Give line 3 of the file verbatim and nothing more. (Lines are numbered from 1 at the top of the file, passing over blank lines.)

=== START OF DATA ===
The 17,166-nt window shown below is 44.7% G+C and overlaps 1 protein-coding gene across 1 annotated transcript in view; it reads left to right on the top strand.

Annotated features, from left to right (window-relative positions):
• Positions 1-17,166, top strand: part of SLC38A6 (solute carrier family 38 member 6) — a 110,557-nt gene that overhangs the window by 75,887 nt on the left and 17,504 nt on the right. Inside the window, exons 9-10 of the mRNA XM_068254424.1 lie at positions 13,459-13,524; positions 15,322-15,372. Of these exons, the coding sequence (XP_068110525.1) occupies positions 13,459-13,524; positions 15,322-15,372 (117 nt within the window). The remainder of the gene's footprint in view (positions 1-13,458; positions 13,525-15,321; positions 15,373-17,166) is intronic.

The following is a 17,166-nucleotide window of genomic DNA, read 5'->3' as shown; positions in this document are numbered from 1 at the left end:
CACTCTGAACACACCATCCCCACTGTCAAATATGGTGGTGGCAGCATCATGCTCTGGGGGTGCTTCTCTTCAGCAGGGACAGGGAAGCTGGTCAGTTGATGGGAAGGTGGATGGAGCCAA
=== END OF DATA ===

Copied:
• Positions 1-17,166, top strand: part of SLC38A6 (solute carrier family 38 member 6) — a 110,557-nt gene that overhangs the window by 75,887 nt on the left and 17,504 nt on the right. Inside the window, exons 9-10 of the mRNA XM_068254424.1 lie at positions 13,459-13,524; positions 15,322-15,372. Of these exons, the coding sequence (XP_068110525.1) occupies positions 13,459-13,524; positions 15,322-15,372 (117 nt within the window). The remainder of the gene's footprint in view (positions 1-13,458; positions 13,525-15,321; positions 15,373-17,166) is intronic.